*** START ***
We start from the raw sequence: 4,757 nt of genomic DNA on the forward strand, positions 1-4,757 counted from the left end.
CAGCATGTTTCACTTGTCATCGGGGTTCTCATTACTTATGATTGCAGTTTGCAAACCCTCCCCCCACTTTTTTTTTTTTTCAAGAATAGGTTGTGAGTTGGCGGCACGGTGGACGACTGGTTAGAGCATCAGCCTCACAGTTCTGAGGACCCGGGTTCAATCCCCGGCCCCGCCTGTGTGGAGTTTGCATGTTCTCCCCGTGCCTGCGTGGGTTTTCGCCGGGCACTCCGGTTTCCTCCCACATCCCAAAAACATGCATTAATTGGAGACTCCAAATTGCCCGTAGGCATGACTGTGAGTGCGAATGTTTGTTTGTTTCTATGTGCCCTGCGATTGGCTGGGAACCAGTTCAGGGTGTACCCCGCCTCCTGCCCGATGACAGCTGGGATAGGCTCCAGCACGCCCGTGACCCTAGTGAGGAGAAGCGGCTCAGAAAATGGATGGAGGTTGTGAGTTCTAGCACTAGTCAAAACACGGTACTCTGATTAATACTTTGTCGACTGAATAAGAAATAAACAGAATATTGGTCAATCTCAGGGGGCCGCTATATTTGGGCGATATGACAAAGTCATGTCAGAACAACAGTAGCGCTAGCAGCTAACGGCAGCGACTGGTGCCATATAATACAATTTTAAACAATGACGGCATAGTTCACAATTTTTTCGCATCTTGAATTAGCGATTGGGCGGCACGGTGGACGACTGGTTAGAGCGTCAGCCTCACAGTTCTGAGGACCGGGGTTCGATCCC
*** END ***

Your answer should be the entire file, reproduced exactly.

We start from the raw sequence: 4,757 nt of genomic DNA on the forward strand, positions 1-4,757 counted from the left end.
CAGCATGTTTCACTTGTCATCGGGGTTCTCATTACTTATGATTGCAGTTTGCAAACCCTCCCCCCACTTTTTTTTTTTTTCAAGAATAGGTTGTGAGTTGGCGGCACGGTGGACGACTGGTTAGAGCATCAGCCTCACAGTTCTGAGGACCCGGGTTCAATCCCCGGCCCCGCCTGTGTGGAGTTTGCATGTTCTCCCCGTGCCTGCGTGGGTTTTCGCCGGGCACTCCGGTTTCCTCCCACATCCCAAAAACATGCATTAATTGGAGACTCCAAATTGCCCGTAGGCATGACTGTGAGTGCGAATGTTTGTTTGTTTCTATGTGCCCTGCGATTGGCTGGGAACCAGTTCAGGGTGTACCCCGCCTCCTGCCCGATGACAGCTGGGATAGGCTCCAGCACGCCCGTGACCCTAGTGAGGAGAAGCGGCTCAGAAAATGGATGGAGGTTGTGAGTTCTAGCACTAGTCAAAACACGGTACTCTGATTAATACTTTGTCGACTGAATAAGAAATAAACAGAATATTGGTCAATCTCAGGGGGCCGCTATATTTGGGCGATATGACAAAGTCATGTCAGAACAACAGTAGCGCTAGCAGCTAACGGCAGCGACTGGTGCCATATAATACAATTTTAAACAATGACGGCATAGTTCACAATTTTTTCGCATCTTGAATTAGCGATTGGGCGGCACGGTGGACGACTGGTTAGAGCGTCAGCCTCACAGTTCTGAGGACCGGGGTTCGATCCC